SOURCES: "On Pennsylvania's Turnpike" by William G. Weart, The New York Times (11/12/1950); "Turnpike Link to Jersey Voted," The New York Times (5/16/1951); "Pennsylvania Turnpike System," Pennsylvania Turnpike Commission (1951); "Turnpike Opening" by Paul Trescott, The New York Times (8/22/1954); "Turnpike Ceremony Very Brief," The New York Times (10/16/1954); "New Roads with New Numbers Will Parallel Old U.S. Routes" by George Cable Wright, The New York Times (9/19/1958); "Interstate 95," Delaware Valley Regional Planning Commission (1979); "I-95 Corridor in the Tri-State Region," Tri-State Regional Planning Commission (1979); "Pennsylvania Struggles with Benefits, Pitfalls of Turnpike's Future" by Robert Moran and Rich Heidorn Jr., The Philadelphia Inquirer (10/26/1997); "In Pennsylvania, Old Turnpike Exits Are Getting New Numbers" by Michael Klein, The Philadelphia Inquirer (10/25/2000); "EZ-Pass Off to Uneasy Beginning on Pennsylvania Turnpike" by Jere Downs, The Philadelphia Inquirer (12/03/2000); "Study Urges $710 Million in Traffic Projects for Montgomery County" by Melia Bowie, The Philadelphia Inquirer (1/11/2001); "Pennsylvania Turnpike / Interstate 95 Interchange Project: Draft Environmental Impact and Section 4(f) Statement," Federal Highway Administration, Pennsylvania Department of Transportation and Pennsylvania Turnpike Commission (2001); "$640 Million Plan Linking I-95 with PA Turnpike OK'd" by Jere Downs, The Philadelphia Inquirer (1/07/2004); "Was I-76 Numbered to Honor Philadelphia for Independence Day, 1776?," Federal Highway Administration (2004); "Pennsylvania Governor Says Turnpike To Be Leased to Private Investors" by Peter Samuel, Toll Roads News (2/06/2007); "Pennsylvania Turnpike / Interstate 95 Interchange Project," Pennsylvania Turnpike Commission (2008); Ralph Herman; Jeff Kitsko; Alex Nitzman; Len Pundt; Sandy Smith.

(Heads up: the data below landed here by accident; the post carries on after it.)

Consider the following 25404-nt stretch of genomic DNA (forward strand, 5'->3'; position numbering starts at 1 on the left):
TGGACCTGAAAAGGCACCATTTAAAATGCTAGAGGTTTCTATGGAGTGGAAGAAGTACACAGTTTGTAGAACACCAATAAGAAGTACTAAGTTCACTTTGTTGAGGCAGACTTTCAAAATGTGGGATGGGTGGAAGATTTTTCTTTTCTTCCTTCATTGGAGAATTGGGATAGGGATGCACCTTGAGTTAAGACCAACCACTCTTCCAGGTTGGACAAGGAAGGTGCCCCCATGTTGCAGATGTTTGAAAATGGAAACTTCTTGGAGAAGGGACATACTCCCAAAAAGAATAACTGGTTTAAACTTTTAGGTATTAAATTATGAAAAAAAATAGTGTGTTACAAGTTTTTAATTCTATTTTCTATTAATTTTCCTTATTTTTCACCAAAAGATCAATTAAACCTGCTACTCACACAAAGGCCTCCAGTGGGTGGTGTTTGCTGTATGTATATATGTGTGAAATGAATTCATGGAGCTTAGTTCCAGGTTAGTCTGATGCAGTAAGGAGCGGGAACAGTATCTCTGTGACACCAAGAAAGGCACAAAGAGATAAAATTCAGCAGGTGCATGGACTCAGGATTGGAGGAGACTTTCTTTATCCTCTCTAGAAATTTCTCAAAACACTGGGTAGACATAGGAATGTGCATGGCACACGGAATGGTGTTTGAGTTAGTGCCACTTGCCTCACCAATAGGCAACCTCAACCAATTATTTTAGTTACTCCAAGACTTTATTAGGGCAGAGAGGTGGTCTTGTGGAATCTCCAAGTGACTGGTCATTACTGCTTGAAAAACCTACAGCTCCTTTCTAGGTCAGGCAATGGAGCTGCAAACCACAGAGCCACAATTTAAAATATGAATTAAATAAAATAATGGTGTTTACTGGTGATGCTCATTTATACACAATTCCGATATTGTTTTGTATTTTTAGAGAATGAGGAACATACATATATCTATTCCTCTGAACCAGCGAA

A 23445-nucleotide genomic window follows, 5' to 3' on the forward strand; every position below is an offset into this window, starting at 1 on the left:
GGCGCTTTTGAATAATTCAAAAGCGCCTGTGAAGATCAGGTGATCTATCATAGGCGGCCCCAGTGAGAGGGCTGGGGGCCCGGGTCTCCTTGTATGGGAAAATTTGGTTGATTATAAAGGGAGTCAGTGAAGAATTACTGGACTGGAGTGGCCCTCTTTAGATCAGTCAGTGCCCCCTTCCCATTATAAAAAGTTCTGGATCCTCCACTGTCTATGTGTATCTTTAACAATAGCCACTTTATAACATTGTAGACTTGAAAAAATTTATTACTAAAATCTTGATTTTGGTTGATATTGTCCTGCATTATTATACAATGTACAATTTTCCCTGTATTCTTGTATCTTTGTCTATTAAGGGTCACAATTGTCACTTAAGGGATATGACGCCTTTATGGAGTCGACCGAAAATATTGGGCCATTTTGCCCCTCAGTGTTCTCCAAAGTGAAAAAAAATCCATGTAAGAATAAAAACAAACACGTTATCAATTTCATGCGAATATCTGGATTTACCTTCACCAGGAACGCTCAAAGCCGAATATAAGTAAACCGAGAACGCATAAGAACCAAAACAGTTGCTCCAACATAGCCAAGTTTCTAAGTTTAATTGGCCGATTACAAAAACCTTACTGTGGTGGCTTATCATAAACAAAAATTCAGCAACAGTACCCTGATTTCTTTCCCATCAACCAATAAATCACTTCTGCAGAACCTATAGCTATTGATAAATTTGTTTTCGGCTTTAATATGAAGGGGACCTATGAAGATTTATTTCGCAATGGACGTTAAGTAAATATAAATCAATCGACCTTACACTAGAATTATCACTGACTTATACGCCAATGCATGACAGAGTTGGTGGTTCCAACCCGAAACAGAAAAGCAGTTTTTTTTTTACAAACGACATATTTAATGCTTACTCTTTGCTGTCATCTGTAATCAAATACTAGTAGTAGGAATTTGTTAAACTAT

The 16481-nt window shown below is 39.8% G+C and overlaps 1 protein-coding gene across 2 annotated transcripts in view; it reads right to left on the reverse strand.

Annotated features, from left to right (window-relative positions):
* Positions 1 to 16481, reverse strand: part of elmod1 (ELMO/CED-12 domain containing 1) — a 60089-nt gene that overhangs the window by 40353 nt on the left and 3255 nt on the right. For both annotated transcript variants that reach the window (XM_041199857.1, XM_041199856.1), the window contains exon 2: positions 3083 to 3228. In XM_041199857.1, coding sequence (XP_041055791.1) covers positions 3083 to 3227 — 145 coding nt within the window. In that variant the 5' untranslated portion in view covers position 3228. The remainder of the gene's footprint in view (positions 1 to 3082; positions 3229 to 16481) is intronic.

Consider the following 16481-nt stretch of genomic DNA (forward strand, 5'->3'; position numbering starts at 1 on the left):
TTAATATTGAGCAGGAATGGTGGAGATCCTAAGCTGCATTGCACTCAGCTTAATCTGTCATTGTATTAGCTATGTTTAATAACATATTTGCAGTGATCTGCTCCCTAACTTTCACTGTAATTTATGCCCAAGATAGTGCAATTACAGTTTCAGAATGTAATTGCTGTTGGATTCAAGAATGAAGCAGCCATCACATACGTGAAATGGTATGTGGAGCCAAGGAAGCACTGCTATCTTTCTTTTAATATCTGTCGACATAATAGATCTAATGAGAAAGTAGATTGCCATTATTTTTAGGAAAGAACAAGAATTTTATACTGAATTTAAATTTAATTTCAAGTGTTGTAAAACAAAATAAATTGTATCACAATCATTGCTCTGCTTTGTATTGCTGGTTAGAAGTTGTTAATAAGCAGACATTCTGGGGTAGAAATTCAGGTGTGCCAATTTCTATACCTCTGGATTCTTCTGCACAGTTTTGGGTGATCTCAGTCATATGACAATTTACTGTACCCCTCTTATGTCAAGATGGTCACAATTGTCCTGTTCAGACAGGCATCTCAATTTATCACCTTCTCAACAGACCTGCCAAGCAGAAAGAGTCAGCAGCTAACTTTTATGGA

• I-276 shield by Ralph Herman.
  • Pennsylvania Turnpike shield by James Lin.
  • Lightposts by Millerbernd Manufacturing Company.




  • Pennsylvania Turnpike-Delaware River Extension exit list by Jeff Kitsko.


  • Pennsylvania Turnpike (I-70, I-76, and I-276)